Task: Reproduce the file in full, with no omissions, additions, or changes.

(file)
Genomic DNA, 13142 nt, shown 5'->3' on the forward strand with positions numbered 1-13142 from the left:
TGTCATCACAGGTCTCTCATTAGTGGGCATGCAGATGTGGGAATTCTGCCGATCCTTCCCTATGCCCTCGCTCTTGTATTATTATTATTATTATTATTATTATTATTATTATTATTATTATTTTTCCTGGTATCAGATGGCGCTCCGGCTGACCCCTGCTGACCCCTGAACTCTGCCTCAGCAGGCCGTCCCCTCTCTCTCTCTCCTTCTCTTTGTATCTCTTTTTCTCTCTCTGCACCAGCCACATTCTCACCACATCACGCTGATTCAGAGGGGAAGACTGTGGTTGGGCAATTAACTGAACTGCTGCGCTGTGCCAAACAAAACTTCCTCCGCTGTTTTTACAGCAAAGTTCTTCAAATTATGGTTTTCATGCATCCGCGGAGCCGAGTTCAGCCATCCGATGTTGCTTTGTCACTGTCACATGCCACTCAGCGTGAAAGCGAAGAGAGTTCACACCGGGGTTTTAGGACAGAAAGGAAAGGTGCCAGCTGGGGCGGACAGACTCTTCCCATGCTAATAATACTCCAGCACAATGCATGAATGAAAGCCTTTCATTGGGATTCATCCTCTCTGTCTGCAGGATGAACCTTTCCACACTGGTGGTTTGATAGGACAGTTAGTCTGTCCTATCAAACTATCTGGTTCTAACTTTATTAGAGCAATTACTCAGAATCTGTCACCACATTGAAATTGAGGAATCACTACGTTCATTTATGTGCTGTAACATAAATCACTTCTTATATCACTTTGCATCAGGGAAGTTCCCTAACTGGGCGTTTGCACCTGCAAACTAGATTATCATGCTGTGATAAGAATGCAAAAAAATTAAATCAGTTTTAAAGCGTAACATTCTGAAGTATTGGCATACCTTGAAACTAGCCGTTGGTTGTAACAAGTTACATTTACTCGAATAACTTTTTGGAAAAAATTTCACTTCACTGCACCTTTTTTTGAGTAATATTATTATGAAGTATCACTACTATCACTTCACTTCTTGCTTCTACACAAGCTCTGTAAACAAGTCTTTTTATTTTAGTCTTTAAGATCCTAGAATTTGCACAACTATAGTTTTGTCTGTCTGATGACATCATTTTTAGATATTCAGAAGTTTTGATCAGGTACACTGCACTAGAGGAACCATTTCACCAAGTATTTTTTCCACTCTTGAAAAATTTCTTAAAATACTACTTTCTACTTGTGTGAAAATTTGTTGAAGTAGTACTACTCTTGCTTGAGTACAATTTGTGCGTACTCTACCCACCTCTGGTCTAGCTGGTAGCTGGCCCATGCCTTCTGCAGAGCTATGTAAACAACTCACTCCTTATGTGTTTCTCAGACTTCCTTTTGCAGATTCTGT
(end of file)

Genomic DNA, 13142 nt, shown 5'->3' on the forward strand with positions numbered 1-13142 from the left:
TGTCATCACAGGTCTCTCATTAGTGGGCATGCAGATGTGGGAATTCTGCCGATCCTTCCCTATGCCCTCGCTCTTGTATTATTATTATTATTATTATTATTATTATTATTATTATTATTATTTTTCCTGGTATCAGATGGCGCTCCGGCTGACCCCTGCTGACCCCTGAACTCTGCCTCAGCAGGCCGTCCCCTCTCTCTCTCTCCTTCTCTTTGTATCTCTTTTTCTCTCTCTGCACCAGCCACATTCTCACCACATCACGCTGATTCAGAGGGGAAGACTGTGGTTGGGCAATTAACTGAACTGCTGCGCTGTGCCAAACAAAACTTCCTCCGCTGTTTTTACAGCAAAGTTCTTCAAATTATGGTTTTCATGCATCCGCGGAGCCGAGTTCAGCCATCCGATGTTGCTTTGTCACTGTCACATGCCACTCAGCGTGAAAGCGAAGAGAGTTCACACCGGGGTTTTAGGACAGAAAGGAAAGGTGCCAGCTGGGGCGGACAGACTCTTCCCATGCTAATAATACTCCAGCACAATGCATGAATGAAAGCCTTTCATTGGGATTCATCCTCTCTGTCTGCAGGATGAACCTTTCCACACTGGTGGTTTGATAGGACAGTTAGTCTGTCCTATCAAACTATCTGGTTCTAACTTTATTAGAGCAATTACTCAGAATCTGTCACCACATTGAAATTGAGGAATCACTACGTTCATTTATGTGCTGTAACATAAATCACTTCTTATATCACTTTGCATCAGGGAAGTTCCCTAACTGGGCGTTTGCACCTGCAAACTAGATTATCATGCTGTGATAAGAATGCAAAAAAATTAAATCAGTTTTAAAGCGTAACATTCTGAAGTATTGGCATACCTTGAAACTAGCCGTTGGTTGTAACAAGTTACATTTACTCGAATAACTTTTTGGAAAAAATTTCACTTCACTGCACCTTTTTTTGAGTAATATTATTATGAAGTATCACTACTATCACTTCACTTCTTGCTTCTACACAAGCTCTGTAAACAAGTCTTTTTATTTTAGTCTTTAAGATCCTAGAATTTGCACAACTATAGTTTTGTCTGTCTGATGACATCATTTTTAGATATTCAGAAGTTTTGATCAGGTACACTGCACTAGAGGAACCATTTCACCAAGTATTTTTTCCACTCTTGAAAAATTTCTTAAAATACTACTTTCTACTTGTGTGAAAATTTGTTGAAGTAGTACTACTCTTGCTTGAGTACAATTTGTGCGTACTCTACCCACCTCTGGTCTAGCTGGTAGCTGGCCCATGCCTTCTGCAGAGCTATGTAAACAACTCACTCCTTATGTGTTTCTCAGACTTCCTTTTGCAGATTCTGT